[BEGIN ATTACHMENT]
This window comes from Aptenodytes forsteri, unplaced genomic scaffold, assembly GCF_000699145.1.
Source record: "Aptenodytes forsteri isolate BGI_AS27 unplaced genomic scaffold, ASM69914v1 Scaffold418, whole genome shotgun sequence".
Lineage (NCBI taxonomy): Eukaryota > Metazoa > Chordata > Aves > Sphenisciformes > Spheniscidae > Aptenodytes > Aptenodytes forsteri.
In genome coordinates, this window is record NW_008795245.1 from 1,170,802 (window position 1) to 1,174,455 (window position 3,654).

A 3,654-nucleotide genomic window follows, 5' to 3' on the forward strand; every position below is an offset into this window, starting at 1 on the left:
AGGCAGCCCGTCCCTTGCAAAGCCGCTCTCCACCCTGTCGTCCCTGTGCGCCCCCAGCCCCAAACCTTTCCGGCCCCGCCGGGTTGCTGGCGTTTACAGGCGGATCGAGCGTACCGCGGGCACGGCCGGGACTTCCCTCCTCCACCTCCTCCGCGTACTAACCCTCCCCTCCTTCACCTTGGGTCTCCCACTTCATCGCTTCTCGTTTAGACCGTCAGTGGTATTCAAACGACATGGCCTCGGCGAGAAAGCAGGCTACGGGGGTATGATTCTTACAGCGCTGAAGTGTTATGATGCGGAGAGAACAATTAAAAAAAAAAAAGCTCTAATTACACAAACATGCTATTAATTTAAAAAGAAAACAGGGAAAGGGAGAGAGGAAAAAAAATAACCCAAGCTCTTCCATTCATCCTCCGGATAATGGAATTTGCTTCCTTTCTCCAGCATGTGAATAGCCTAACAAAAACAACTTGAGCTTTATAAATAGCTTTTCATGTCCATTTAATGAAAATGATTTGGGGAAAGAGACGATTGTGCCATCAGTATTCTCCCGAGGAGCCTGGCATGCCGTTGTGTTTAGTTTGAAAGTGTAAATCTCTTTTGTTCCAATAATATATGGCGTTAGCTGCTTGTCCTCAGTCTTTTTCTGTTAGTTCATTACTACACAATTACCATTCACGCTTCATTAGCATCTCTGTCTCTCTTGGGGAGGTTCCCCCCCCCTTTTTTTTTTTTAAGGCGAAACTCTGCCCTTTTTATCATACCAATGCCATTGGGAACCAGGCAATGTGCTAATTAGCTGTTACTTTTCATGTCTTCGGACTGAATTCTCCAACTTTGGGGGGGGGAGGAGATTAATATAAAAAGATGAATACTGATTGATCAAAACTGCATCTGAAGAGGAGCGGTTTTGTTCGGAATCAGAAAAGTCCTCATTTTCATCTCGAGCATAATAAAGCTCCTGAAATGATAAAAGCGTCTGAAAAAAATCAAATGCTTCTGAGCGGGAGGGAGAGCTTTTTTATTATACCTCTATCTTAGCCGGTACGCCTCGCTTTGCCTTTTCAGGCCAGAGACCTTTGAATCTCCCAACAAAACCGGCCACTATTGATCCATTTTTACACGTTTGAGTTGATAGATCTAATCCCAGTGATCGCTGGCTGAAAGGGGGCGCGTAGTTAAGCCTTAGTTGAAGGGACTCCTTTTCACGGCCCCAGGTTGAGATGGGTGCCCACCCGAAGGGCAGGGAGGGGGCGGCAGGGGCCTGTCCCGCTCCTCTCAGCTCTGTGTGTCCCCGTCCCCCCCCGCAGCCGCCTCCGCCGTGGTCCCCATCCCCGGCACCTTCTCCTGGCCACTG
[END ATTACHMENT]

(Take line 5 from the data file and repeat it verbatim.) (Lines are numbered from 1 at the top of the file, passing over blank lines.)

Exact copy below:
A 3,654-nucleotide genomic window follows, 5' to 3' on the forward strand; every position below is an offset into this window, starting at 1 on the left: